Monthly Archives: July 2015

Two sides of variadic parameters

Until now variadic parameters seemed obvious for me. But consider such code:

stdOut.writeLine("hello","world");
list.append('a','b','c');
let arr = Array<Int>(data:1,2,3);

Looks fine (Skila has also shorter syntax for arrays, similar to Swift). But since all three methods are defined with variadic parameter let’s remove arguments:

stdOut.writeLine();
list.append();
let arr = Array<Int>();

Still technically valid, yet there is something off with the second call — what is the point of appending nothing to the list? I noticed it, however it looked like a corner case at the time, something not perfect but not worth worrying about so I moved on.

But recently I had trouble with overriding methods (Skila does not have explicit overriding, yet). For example with existing constructor for `Array`:

def init(data: T ...)
  // body of the method
end

it is impossible to define default parameterless constructor. The straw was broken — I had to find out the nature of the problem. As it appeared, it is the dual perspective of variadic parameter. One side is what we pass, and the second side is what we get. If we got no data at all from parameter, does it mean user passed empty “bag” of data, or no data at all?

Obviously there are two notions and both need to be reflected in semantics of the language because both are useful — Skila currently supports such definitions as:

// can be called with no arguments
def writeLine<T>(s T ?...) // code goes on
// has to be called with at least one argument
def append(elem T ...) // code goes on

Please notice you can still call `append` with argument having no data in it, but there has to be something between parentheses of the call.

And as a reminder — this feature is not a replacement of variadic limits. For example with only limits, you cannot express `append` as above. Compare:

def append(elem T 1...) 

Such code works the same for explicit arguments, but not for splatted (unpacked) collections:

let a = 5;
let xx = Array<Int>(data:1,2,3);
let yy = Array<Int>();
list.append(a);
list.append(xx/...); // splat operator
list.append(yy/...);

On the last call you will get exception (in run time), because `append` with limits requires on the callee side at least one element of data. Such definition of `append` is not robust for real use.

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Self type and pinned spiral

It is amazing how different ideas can all of the sudden click and create one coherent blueprint for a cool feature. Yes, I know, I should be doing generator — but this is exactly where the problem began.

Here is how it went — I was implementing rich `Iterable` interface and stumbled on `concat` method. On the first glance it is obvious — it takes another `Iterable` and also returns `Iterable`, no problem. But think about using it — when you have some arbitrary `Iterable` it works as expected, but if you have for example `String`… Do you really expect to concatenate two strings and get some `Iterable` in result?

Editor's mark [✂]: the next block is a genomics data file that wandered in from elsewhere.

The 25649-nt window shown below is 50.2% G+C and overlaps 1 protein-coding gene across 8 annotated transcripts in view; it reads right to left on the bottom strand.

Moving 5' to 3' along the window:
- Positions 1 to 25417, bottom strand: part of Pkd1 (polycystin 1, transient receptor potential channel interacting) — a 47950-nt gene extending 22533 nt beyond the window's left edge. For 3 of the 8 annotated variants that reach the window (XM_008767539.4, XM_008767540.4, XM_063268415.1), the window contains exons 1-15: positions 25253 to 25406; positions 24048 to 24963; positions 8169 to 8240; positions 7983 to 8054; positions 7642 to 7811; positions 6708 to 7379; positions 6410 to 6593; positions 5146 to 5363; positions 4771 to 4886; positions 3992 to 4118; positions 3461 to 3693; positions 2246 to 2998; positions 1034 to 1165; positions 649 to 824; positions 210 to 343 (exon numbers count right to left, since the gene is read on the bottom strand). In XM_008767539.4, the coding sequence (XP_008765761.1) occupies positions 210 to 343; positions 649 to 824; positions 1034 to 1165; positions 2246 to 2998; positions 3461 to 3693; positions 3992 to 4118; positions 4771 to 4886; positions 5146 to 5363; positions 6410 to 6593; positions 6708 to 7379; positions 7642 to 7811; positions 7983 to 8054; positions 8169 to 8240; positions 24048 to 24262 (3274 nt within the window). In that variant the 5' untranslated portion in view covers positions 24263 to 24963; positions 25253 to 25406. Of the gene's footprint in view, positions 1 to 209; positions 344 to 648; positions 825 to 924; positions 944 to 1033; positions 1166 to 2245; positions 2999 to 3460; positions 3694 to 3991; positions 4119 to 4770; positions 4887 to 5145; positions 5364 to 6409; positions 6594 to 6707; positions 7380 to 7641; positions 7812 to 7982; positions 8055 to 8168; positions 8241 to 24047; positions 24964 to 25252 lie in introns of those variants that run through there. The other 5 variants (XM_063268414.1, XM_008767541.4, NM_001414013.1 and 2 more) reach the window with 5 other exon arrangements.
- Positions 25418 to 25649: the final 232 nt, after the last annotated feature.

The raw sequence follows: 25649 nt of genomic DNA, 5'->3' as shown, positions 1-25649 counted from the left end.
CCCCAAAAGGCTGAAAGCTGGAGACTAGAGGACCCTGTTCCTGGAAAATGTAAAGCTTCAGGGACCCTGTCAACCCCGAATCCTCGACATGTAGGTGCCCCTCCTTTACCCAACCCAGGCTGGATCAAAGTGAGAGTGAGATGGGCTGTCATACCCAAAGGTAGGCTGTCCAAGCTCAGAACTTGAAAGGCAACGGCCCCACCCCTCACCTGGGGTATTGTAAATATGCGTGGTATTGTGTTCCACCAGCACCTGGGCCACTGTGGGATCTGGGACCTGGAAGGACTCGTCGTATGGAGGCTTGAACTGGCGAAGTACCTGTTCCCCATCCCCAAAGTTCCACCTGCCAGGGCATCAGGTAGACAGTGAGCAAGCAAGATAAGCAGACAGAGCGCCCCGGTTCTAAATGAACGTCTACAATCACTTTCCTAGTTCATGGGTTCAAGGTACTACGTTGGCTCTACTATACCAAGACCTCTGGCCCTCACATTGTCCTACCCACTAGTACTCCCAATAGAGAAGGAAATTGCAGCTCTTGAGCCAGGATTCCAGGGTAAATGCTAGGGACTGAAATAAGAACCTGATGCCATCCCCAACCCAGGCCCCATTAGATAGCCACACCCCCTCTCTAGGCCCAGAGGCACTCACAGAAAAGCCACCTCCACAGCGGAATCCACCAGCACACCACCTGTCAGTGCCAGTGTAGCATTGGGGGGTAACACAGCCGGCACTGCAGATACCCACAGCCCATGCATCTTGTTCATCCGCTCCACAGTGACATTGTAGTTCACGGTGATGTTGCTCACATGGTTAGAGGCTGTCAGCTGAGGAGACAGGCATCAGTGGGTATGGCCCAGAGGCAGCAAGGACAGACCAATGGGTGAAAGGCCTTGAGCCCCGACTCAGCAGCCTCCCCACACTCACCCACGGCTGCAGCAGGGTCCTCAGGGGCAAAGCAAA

OK, so let’s make a correction ¹ — the outcome should be `Self`. It will work perfectly with `String`, we can also define `prepend` and `append`. But… wait a second, `Set` is `Iterable` as well, right? How can you prepend anything to a set and get a set back? If you don’t see a problem — you can add something to set, but not concatenate sets, or append anything to it, because except for one special case, set is not a sequence (there is no order in a set).

I found a solution, it waits right now for implementation (I needed a break from coding, thus this post) — `Set` is not an `Iterable`, it can be treated as one (thanks to implicit conversion) — subtle difference, but making things consistent. You can call `append` on `String` and get back a `String` and at the same time you can `append` on `Set` and get an `Iterable`, because it will be silently converted to this type on call.

Implicit conversions were easy — they are just a parameterless methods overloaded on result type. In Skila with “have to read the result of the function” feature it simply fitted right in.

One thing was still missing — how can you ensure that regular method returns `Self` type? You can track whether the returned value is really pure `Self`, but sometimes you don’t work with `Self` type in the first place. The only alternative would be relying on the fact that every descendant type will override such method and produce its own type, making effectively given method a factory of `Self`. And this concept was already present in Skila — `pinned` regular methods waited long for such cause, but now it is done. So either you write one general method with `Self` or you will guarantee with `pinned` every type will have its own implementation.


¹ If I am not mistaken, Scala solves similar kind of problems with what-can-build-what types. This part seems too convoluted for me so I even didn’t dig deeper.

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